Email Surveys
Surveys are a great way to gather data that’s otherwise hard to come by. For example, a POS system helps you collect and view analytics on standardized data like sales by hour, or top-selling products. A survey, on the other hand, lets you ask open-ended questions and collect qualitative feedback that can give you a deeper look into your customers’ motivations.

A survey is a great tool for collecting information like:

  • Feedback on a customer’s last visit to your business
  • To solicit interest in a special event series you’re considering hosting
  • Suggestions for aspects of your store or business that you can improve

With this information, you can make changes to your business processes to enhance the customer experience and drive more value from your shoppers.

Suggestion Box
It might seem a little bit old fashioned, but don’t neglect the power of a traditional suggestion box. This tool gives your customers an anonymous way to suggest ways you can improve or even let you know that they had a great time visiting your business.

The key here is to make it easy for shoppers to suggest ideas to you, and to give them a way to do it semi-anonymously. Not everyone is comfortable giving direct feedback so this is a way to ensure there’s a way to get honest feedback from everyone.

In-Person Conversations
One of the best ways to get authentic feedback is from the day-to-day conversations that you and your team have with shoppers. If you’re curious about your customers’ opinions on a particular topic, sometimes it’s easiest to just ask them directly.

Most POS systems that include CRM software tools allow you to take notes about a customer. This allows you to associate information gleaned from a conversation with a specific shopper. With these data-driven insights, you can improve the customer relationship and customer satisfaction.

The Benefits of Using Customer Data

Now that we’ve defined customer data and shared some ways that you can collect it, let’s look at some of the benefits you can expect from using customer data.

Increased Loyalty
One of the best ways you can use customer data is to shape and design a compelling customer experience. That sounds like a flashy buzzword, but the end goal is very straightforward: you want to turn your store into a place that people love to visit and shop in. That’s very hard to do if you don’t understand who your customers are and what they look for in a business. But if you can engineer this kind of experience, then you could be looking at lifelong customers.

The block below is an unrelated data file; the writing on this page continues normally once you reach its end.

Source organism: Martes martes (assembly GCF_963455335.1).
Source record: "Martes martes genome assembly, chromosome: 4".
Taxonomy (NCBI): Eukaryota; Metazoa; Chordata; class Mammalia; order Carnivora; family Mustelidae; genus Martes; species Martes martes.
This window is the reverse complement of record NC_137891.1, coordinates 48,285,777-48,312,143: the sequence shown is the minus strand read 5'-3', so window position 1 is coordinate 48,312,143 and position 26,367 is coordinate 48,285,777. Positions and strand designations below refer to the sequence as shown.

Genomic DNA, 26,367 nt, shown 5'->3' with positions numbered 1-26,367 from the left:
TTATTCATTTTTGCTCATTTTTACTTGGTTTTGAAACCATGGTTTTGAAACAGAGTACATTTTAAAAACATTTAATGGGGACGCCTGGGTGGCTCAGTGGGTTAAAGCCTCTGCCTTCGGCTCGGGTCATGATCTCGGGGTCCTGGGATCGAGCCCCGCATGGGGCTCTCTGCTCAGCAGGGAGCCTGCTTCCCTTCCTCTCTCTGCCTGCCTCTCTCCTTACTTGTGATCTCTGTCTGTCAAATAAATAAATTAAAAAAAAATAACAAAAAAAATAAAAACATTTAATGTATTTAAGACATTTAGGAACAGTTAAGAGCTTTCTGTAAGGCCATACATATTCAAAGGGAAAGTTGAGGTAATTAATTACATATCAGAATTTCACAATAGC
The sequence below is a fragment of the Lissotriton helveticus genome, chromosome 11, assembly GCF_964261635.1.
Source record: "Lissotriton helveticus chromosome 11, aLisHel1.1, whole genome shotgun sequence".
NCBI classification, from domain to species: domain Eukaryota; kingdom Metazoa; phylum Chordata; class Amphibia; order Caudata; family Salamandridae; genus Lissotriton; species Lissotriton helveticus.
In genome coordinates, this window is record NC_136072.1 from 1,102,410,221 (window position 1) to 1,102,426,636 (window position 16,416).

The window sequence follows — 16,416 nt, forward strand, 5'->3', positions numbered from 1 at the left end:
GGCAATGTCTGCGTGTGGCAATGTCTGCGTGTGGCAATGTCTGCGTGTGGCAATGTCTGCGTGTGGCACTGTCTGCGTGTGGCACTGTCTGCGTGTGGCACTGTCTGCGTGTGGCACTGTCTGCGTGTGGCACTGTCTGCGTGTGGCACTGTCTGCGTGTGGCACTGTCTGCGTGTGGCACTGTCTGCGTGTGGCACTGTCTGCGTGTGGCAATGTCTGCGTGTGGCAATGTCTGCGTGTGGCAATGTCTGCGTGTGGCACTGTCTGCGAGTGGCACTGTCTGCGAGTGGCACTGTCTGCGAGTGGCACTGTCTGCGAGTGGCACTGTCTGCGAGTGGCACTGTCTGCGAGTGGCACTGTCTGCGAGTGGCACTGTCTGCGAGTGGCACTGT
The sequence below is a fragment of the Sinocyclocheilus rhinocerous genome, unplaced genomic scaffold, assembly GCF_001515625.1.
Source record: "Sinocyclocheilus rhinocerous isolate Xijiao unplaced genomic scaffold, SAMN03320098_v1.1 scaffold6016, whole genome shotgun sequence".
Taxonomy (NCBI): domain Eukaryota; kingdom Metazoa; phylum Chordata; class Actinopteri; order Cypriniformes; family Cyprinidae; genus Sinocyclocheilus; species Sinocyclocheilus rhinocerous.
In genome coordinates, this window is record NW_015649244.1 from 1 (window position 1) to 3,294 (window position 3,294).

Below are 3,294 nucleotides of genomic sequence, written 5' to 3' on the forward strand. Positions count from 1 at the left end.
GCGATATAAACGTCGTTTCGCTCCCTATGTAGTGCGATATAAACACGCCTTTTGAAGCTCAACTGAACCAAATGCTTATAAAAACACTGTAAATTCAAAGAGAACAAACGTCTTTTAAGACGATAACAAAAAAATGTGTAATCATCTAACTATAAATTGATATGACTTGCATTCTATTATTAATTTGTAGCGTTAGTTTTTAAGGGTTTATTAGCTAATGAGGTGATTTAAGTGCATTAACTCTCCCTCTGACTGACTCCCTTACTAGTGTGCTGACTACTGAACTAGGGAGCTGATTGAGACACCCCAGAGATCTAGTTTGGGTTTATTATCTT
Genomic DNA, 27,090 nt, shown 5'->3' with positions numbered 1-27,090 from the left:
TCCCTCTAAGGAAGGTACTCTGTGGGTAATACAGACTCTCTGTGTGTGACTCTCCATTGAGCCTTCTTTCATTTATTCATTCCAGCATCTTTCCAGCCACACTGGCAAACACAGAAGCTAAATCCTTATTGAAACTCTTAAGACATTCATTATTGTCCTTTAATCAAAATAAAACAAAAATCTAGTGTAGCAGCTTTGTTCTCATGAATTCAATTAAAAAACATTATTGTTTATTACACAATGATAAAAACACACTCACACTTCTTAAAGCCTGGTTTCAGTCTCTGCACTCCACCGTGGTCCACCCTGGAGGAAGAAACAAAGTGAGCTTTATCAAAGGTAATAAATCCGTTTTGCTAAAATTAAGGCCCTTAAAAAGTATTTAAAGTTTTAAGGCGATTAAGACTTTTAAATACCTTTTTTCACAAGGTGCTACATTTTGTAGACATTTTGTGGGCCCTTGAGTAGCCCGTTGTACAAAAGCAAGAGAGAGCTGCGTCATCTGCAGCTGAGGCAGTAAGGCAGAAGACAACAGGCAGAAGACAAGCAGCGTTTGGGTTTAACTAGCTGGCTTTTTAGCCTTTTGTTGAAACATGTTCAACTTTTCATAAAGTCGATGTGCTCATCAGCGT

More Repeat Shoppers and Greater Lifetime Value
These two benefits go hand-in-hand with increased loyalty. Loyal customers are inherently going to purchase from you multiple times. As a result, their value to you is greater than someone who only buys from you once or twice. It’s a well-known truism in business that it’s far more economical to keep an existing customer than it is to acquire a new one. In this way, encouraging repeat business via a compelling customer experience and highly targeted marketing is one of the most effective ways you can use customer data to increase sales.

Better Marketing Return on Investment (ROI)
ROI is one of the main metrics used to quantify whether specific marketing campaigns or marketing tactics are working effectively. It’s a measure of how much value (sales) are derived from your marketing investment. If you spend $1,000 on Facebook ads and can attribute $5,000 in sales to those ads, then you have a $4,000 return on your $1,000 investment.

There are no guarantees in marketing, but there are things that smart marketers can do to give your campaigns the best shot of delivering the return you want. Ensuring that your marketing is highly targeted and highly relevant to the recipient. Data about customer preferences, motivations, even personal tidbits like birthdays are useful tools for improving the relevancy of your marketing. In doing, so you give your marketing strategy the best possible opportunity to drive the sales volume you desire.

By now it should be clear that leveraging customer data to grow your sales is well within your reach. It isn’t just for big businesses anymore. With the right tools, like a modern POS system, and a clear strategy, you’re well on your way to unlocking your business’ true growth potential.

Ryan Gilmore is a writer at ShopKeep.

Ryan Gilmore

As Inbound Content Marketing Manager at ShopKeep, a leading iPad Point of Sale System, Ryan Gilmore uses his extensive experience in small business technology to create educational content that helps merchants run and grow their businesses more effectively.